The nation-state actor Kimsuky, associated with North Korea, is believed to have deployed a newly identified information-stealing malware, the Troll Stealer, built on the Golang programming language. This threatening software is designed to extract various types of sensitive data, including SSH credentials, FileZilla information, files and directories from the C drive, browser data, system details, and screen captures, among other things, from compromised systems.
Troll Stealer's connection to Kimsuky is inferred from its resemblances to well-known malware families like AppleSeed and AlphaSeed, both previously linked to the same threat actor group.
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Kimsuky Is an Active APT (Advanced Persistent Threat) Group
Kimsuky, alternatively identified as APT43, ARCHIPELAGO, Black Banshee, Emerald Sleet (formerly Thallium), Nickel Kimball, and Velvet Chollima, is renowned for its proclivity to engage in offensive cyber operations aimed at pilfering sensitive and confidential information.
In November 2023, the U.S. Treasury Department's Office of Foreign Assets Control (OFAC) pressed sanctions on these threat actors for their role in gathering intelligence to advance North Korea's strategic goals.
This adversarial group has also been linked to spear-phishing attacks directed at South Korean entities, utilizing various backdoors, including AppleSeed and AlphaSeed.
The Attack Operation Deploying the Troll Stealer Malware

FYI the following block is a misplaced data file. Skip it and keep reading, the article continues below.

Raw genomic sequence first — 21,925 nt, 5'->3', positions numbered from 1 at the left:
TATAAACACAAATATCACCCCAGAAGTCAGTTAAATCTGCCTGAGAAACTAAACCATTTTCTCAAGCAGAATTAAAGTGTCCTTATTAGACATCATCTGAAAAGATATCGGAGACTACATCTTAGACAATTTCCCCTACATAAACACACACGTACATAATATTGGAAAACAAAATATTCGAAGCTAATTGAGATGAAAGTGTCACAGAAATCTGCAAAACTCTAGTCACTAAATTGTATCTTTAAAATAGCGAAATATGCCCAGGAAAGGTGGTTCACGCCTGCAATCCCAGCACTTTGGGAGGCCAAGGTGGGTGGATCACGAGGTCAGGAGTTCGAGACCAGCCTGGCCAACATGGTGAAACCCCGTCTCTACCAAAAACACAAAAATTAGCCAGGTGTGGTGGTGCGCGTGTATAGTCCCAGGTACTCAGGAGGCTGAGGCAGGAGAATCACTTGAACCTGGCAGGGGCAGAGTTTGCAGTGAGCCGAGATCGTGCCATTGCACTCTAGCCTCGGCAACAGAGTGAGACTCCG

An examination conducted by cybersecurity researchers has revealed the utilization of a dropper tasked with deploying the subsequent stealer threat. The dropper disguises itself as an installation file for a security program purportedly from a South Korean firm known as SGA Solutions. As for the name of the stealer, it is based on the path 'D:/~/repo/golang/src/root.go/s/troll/agent' embedded within it.
As per the insights provided by information security experts, the dropper operates as a legitimate installer in conjunction with the malware. Both the dropper and the malware bear the signature of a valid D2Innovation Co., LTD certificate, indicating a potential theft of the company's certificate.
A notable characteristic of the Troll Stealer is its capability to pilfer the GPKI folder on compromised systems, hinting at the likelihood that the malware has been employed in attacks directed at administrative and public organizations within the country.
Kimsiky May Be Evolving Their Tactics and Threatening Arsenal
In light of the absence of documented Kimsuky campaigns involving the theft of GPKI folders, there is speculation that the observed new behavior could signify a shift in tactics or the actions of another threat actor closely affiliated with the group, potentially possessing access to the source code of AppleSeed and AlphaSeed.
Indications also point towards the potential involvement of the threat actor in a Go-based backdoor named GoBear. This backdoor is signed with a legitimate certificate linked to D2Innovation Co., LTD and follows instructions from a Command-and-Control (C2) server.
Furthermore, the function names within GoBear's code overlap with commands used by BetaSeed, a C++-based backdoor malware employed by the Kimsuky group. Notably, GoBear introduces SOCKS5 proxy functionality, a feature not previously present in the backdoor malware associated with the Kimsuky group.